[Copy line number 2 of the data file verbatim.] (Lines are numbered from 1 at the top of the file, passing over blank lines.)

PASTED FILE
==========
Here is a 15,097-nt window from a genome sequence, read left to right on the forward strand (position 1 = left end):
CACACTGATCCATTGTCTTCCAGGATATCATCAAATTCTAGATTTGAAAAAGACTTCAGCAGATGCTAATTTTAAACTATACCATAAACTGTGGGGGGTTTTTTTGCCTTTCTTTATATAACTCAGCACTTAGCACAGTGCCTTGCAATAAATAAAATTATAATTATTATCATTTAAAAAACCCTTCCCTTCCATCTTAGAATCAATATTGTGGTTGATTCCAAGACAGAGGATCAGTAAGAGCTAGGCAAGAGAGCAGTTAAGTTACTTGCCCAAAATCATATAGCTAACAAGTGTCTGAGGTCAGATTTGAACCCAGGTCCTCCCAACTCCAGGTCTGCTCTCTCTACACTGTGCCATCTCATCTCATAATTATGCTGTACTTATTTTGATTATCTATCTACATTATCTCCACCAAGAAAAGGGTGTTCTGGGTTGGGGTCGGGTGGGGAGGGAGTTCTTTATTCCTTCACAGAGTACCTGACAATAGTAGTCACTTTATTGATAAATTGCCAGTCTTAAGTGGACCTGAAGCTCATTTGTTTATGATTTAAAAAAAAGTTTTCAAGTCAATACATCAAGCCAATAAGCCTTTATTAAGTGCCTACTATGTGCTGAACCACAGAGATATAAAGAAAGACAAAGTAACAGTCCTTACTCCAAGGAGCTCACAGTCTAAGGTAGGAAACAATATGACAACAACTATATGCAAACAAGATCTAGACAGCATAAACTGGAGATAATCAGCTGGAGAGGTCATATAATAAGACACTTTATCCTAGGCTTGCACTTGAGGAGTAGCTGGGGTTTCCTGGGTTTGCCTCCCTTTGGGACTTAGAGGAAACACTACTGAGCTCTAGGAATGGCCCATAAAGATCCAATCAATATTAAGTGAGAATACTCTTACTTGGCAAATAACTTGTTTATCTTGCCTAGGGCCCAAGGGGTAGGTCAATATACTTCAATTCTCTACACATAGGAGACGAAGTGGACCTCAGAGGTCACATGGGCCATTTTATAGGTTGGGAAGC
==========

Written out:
CACACTGATCCATTGTCTTCCAGGATATCATCAAATTCTAGATTTGAAAAAGACTTCAGCAGATGCTAATTTTAAACTATACCATAAACTGTGGGGGGTTTTTTTGCCTTTCTTTATATAACTCAGCACTTAGCACAGTGCCTTGCAATAAATAAAATTATAATTATTATCATTTAAAAAACCCTTCCCTTCCATCTTAGAATCAATATTGTGGTTGATTCCAAGACAGAGGATCAGTAAGAGCTAGGCAAGAGAGCAGTTAAGTTACTTGCCCAAAATCATATAGCTAACAAGTGTCTGAGGTCAGATTTGAACCCAGGTCCTCCCAACTCCAGGTCTGCTCTCTCTACACTGTGCCATCTCATCTCATAATTATGCTGTACTTATTTTGATTATCTATCTACATTATCTCCACCAAGAAAAGGGTGTTCTGGGTTGGGGTCGGGTGGGGAGGGAGTTCTTTATTCCTTCACAGAGTACCTGACAATAGTAGTCACTTTATTGATAAATTGCCAGTCTTAAGTGGACCTGAAGCTCATTTGTTTATGATTTAAAAAAAAGTTTTCAAGTCAATACATCAAGCCAATAAGCCTTTATTAAGTGCCTACTATGTGCTGAACCACAGAGATATAAAGAAAGACAAAGTAACAGTCCTTACTCCAAGGAGCTCACAGTCTAAGGTAGGAAACAATATGACAACAACTATATGCAAACAAGATCTAGACAGCATAAACTGGAGATAATCAGCTGGAGAGGTCATATAATAAGACACTTTATCCTAGGCTTGCACTTGAGGAGTAGCTGGGGTTTCCTGGGTTTGCCTCCCTTTGGGACTTAGAGGAAACACTACTGAGCTCTAGGAATGGCCCATAAAGATCCAATCAATATTAAGTGAGAATACTCTTACTTGGCAAATAACTTGTTTATCTTGCCTAGGGCCCAAGGGGTAGGTCAATATACTTCAATTCTCTACACATAGGAGACGAAGTGGACCTCAGAGGTCACATGGGCCATTTTATAGGTTGGGAAGC